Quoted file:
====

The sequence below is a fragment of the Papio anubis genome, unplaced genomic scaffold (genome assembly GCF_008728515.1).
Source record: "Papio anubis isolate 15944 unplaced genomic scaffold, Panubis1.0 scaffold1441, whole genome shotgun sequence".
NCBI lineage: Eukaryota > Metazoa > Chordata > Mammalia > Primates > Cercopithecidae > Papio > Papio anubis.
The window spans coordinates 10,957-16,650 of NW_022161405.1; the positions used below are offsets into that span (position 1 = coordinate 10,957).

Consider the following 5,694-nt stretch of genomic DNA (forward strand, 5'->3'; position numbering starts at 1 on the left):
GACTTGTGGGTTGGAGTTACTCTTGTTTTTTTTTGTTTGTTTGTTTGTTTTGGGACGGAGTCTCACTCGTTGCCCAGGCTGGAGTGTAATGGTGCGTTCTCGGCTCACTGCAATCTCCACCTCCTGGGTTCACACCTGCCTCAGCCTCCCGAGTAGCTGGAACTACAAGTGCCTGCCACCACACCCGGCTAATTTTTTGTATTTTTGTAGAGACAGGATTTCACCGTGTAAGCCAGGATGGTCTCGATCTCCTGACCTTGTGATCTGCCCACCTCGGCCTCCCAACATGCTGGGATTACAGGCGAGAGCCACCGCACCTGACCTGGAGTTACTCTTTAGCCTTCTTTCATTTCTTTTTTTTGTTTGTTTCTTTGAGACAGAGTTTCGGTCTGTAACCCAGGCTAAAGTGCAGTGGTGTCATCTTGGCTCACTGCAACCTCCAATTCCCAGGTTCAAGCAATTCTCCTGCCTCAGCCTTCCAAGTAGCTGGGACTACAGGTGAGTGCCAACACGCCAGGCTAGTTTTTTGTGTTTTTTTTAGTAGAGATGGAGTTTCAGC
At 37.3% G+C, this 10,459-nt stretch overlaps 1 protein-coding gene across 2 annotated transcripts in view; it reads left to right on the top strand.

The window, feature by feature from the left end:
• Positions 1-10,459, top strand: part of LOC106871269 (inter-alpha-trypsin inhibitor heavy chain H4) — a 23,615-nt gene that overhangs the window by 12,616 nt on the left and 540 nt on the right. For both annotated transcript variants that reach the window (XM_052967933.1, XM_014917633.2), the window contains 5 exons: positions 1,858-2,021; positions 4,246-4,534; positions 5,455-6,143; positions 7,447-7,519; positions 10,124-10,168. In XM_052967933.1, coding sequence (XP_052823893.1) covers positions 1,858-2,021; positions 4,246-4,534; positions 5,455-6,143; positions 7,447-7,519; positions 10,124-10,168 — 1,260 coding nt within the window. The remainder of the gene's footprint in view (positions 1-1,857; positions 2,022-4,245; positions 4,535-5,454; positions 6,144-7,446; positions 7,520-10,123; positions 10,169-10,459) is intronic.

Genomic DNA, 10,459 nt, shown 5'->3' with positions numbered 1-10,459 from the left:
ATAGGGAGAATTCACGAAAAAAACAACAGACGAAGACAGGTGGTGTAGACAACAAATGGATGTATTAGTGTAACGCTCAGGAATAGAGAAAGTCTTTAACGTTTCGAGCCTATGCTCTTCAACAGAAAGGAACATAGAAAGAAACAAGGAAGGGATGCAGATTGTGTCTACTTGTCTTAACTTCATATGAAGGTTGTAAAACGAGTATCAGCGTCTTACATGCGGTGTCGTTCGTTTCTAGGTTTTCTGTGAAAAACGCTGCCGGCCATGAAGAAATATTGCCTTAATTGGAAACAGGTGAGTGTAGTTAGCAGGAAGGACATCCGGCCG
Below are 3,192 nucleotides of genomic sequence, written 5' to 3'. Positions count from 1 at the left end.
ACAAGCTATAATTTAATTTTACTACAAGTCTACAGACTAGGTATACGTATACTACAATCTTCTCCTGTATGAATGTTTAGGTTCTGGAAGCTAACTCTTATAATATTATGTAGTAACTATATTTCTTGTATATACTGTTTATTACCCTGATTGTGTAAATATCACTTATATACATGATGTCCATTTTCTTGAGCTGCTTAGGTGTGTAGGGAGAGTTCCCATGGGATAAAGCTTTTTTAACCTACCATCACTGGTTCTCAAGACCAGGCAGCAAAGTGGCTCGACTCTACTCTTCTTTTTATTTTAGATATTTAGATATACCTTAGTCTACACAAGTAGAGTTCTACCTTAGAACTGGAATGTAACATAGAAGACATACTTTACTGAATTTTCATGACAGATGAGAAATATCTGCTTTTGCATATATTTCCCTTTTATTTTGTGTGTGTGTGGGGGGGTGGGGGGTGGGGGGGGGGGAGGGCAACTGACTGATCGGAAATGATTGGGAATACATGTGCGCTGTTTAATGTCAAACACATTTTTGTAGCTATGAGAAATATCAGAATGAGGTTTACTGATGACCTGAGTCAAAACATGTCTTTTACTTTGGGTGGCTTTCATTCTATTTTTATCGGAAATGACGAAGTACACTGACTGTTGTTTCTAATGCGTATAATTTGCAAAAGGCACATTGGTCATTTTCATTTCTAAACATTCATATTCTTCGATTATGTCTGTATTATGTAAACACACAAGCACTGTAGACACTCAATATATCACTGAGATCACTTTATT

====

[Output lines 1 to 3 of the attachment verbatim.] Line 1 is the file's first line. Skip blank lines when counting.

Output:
The sequence below is a fragment of the Papio anubis genome, unplaced genomic scaffold (genome assembly GCF_008728515.1).
Source record: "Papio anubis isolate 15944 unplaced genomic scaffold, Panubis1.0 scaffold1441, whole genome shotgun sequence".
NCBI lineage: Eukaryota > Metazoa > Chordata > Mammalia > Primates > Cercopithecidae > Papio > Papio anubis.